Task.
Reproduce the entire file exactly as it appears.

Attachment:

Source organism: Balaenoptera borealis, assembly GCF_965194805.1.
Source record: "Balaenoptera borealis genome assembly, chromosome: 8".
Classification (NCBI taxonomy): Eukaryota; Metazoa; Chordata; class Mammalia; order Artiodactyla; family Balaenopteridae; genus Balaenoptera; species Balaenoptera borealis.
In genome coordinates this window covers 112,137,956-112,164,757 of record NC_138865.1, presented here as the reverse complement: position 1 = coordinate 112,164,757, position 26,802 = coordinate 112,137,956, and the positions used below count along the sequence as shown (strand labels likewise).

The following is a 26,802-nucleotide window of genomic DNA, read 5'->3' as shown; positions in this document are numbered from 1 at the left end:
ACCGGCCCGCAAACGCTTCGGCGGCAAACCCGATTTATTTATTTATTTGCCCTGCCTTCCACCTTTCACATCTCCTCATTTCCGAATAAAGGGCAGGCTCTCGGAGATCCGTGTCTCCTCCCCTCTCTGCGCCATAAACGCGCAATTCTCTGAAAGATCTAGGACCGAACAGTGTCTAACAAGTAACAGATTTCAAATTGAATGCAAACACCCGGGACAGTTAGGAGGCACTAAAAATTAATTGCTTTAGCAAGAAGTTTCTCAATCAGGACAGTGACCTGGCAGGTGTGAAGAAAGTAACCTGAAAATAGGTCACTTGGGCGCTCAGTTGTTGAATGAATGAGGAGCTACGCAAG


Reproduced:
Source organism: Balaenoptera borealis, assembly GCF_965194805.1.
Source record: "Balaenoptera borealis genome assembly, chromosome: 8".
Classification (NCBI taxonomy): Eukaryota; Metazoa; Chordata; class Mammalia; order Artiodactyla; family Balaenopteridae; genus Balaenoptera; species Balaenoptera borealis.
In genome coordinates this window covers 112,137,956-112,164,757 of record NC_138865.1, presented here as the reverse complement: position 1 = coordinate 112,164,757, position 26,802 = coordinate 112,137,956, and the positions used below count along the sequence as shown (strand labels likewise).

The following is a 26,802-nucleotide window of genomic DNA, read 5'->3' as shown; positions in this document are numbered from 1 at the left end:
ACCGGCCCGCAAACGCTTCGGCGGCAAACCCGATTTATTTATTTATTTGCCCTGCCTTCCACCTTTCACATCTCCTCATTTCCGAATAAAGGGCAGGCTCTCGGAGATCCGTGTCTCCTCCCCTCTCTGCGCCATAAACGCGCAATTCTCTGAAAGATCTAGGACCGAACAGTGTCTAACAAGTAACAGATTTCAAATTGAATGCAAACACCCGGGACAGTTAGGAGGCACTAAAAATTAATTGCTTTAGCAAGAAGTTTCTCAATCAGGACAGTGACCTGGCAGGTGTGAAGAAAGTAACCTGAAAATAGGTCACTTGGGCGCTCAGTTGTTGAATGAATGAGGAGCTACGCAAG